Herzfeld argues that "modern" bureaucratically regulated societies are no more "rational" or less "symbolic" than the societies traditionally studied by anthropologists. He suggests that we cannot understand national bureaucracies divorced from local-level ideas about chance, personal character, social relationships and responsibility.
"Herzfeld's book is extremely ambitious and will be of interest to any anthropologist concerned with the study of bureaucracy, organizational and institutional control, symbols and their power, and social conflict. . . . Thoughtful and challenging."—Helen B. Schwartzman, American Ethnologist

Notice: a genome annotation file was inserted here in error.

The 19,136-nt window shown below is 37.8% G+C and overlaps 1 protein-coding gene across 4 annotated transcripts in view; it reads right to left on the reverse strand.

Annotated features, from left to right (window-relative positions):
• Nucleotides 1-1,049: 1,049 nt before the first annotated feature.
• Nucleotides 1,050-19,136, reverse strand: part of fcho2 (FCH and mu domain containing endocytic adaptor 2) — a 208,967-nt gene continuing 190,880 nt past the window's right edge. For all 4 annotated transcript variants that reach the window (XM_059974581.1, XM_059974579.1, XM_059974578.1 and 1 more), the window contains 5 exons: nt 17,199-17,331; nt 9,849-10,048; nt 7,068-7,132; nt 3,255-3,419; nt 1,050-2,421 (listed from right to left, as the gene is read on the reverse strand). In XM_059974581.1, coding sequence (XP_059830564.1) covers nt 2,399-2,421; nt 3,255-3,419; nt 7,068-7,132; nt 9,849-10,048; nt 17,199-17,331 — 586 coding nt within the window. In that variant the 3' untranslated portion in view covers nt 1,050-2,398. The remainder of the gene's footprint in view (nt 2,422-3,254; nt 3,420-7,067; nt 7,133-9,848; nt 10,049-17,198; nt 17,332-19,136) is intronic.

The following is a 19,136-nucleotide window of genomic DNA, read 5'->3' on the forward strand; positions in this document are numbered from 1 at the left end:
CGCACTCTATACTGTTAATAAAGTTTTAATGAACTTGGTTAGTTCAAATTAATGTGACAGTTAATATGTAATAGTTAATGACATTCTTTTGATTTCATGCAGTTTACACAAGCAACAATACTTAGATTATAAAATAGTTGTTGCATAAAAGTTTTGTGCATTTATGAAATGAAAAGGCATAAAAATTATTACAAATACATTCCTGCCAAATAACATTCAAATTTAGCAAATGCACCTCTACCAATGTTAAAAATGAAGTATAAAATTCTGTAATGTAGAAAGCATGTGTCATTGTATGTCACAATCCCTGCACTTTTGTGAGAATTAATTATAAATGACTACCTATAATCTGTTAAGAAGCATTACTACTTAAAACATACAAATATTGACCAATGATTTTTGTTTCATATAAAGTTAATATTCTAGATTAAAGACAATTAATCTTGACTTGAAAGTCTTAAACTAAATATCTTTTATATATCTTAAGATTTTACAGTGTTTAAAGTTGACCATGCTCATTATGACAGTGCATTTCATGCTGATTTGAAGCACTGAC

About the Author
Michael Herzfeld is the Ernest E. Monrad Professor of the Social Sciences in the Department of Anthropology at Harvard University and has taught at several other universities worldwide. He is the author of many books.
Table of Contents
Introduction: The Social Production of Indifference
1. One World or Two?
2. The Roots of Indifference
3. The Creativity of Stereotypes
4. The Language Fetish
5. Retrospective Fatalities